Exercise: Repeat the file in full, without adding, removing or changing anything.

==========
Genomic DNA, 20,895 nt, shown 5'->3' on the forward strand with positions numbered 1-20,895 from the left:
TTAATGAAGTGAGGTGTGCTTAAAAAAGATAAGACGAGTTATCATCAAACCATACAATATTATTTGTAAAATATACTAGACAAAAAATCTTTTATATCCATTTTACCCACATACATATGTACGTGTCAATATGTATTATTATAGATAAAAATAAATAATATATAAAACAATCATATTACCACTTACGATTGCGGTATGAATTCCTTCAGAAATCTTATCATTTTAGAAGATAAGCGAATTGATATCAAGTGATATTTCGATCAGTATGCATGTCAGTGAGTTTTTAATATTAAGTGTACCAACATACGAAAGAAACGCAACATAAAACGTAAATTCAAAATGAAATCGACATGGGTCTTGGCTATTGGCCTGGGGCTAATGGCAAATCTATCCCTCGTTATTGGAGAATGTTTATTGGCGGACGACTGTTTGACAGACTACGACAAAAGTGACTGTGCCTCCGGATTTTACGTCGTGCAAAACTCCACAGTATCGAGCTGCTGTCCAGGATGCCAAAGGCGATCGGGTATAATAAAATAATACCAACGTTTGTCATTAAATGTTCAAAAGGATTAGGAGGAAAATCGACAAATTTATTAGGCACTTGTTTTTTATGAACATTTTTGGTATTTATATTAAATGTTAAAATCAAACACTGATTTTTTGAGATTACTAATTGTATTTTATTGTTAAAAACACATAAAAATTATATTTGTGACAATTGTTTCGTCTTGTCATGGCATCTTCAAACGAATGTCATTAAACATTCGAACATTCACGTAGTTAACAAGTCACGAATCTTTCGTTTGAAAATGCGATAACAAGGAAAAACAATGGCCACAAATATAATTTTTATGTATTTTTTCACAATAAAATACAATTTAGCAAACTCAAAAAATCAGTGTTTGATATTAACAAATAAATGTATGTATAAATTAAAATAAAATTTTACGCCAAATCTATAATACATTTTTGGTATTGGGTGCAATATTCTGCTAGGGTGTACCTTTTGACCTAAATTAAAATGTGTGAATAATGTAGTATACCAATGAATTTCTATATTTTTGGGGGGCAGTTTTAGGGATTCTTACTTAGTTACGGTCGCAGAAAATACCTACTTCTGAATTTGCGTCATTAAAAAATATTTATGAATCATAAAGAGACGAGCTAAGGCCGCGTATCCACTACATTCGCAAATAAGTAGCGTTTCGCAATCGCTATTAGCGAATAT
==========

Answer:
Genomic DNA, 20,895 nt, shown 5'->3' on the forward strand with positions numbered 1-20,895 from the left:
TTAATGAAGTGAGGTGTGCTTAAAAAAGATAAGACGAGTTATCATCAAACCATACAATATTATTTGTAAAATATACTAGACAAAAAATCTTTTATATCCATTTTACCCACATACATATGTACGTGTCAATATGTATTATTATAGATAAAAATAAATAATATATAAAACAATCATATTACCACTTACGATTGCGGTATGAATTCCTTCAGAAATCTTATCATTTTAGAAGATAAGCGAATTGATATCAAGTGATATTTCGATCAGTATGCATGTCAGTGAGTTTTTAATATTAAGTGTACCAACATACGAAAGAAACGCAACATAAAACGTAAATTCAAAATGAAATCGACATGGGTCTTGGCTATTGGCCTGGGGCTAATGGCAAATCTATCCCTCGTTATTGGAGAATGTTTATTGGCGGACGACTGTTTGACAGACTACGACAAAAGTGACTGTGCCTCCGGATTTTACGTCGTGCAAAACTCCACAGTATCGAGCTGCTGTCCAGGATGCCAAAGGCGATCGGGTATAATAAAATAATACCAACGTTTGTCATTAAATGTTCAAAAGGATTAGGAGGAAAATCGACAAATTTATTAGGCACTTGTTTTTTATGAACATTTTTGGTATTTATATTAAATGTTAAAATCAAACACTGATTTTTTGAGATTACTAATTGTATTTTATTGTTAAAAACACATAAAAATTATATTTGTGACAATTGTTTCGTCTTGTCATGGCATCTTCAAACGAATGTCATTAAACATTCGAACATTCACGTAGTTAACAAGTCACGAATCTTTCGTTTGAAAATGCGATAACAAGGAAAAACAATGGCCACAAATATAATTTTTATGTATTTTTTCACAATAAAATACAATTTAGCAAACTCAAAAAATCAGTGTTTGATATTAACAAATAAATGTATGTATAAATTAAAATAAAATTTTACGCCAAATCTATAATACATTTTTGGTATTGGGTGCAATATTCTGCTAGGGTGTACCTTTTGACCTAAATTAAAATGTGTGAATAATGTAGTATACCAATGAATTTCTATATTTTTGGGGGGCAGTTTTAGGGATTCTTACTTAGTTACGGTCGCAGAAAATACCTACTTCTGAATTTGCGTCATTAAAAAATATTTATGAATCATAAAGAGACGAGCTAAGGCCGCGTATCCACTACATTCGCAAATAAGTAGCGTTTCGCAATCGCTATTAGCGAATAT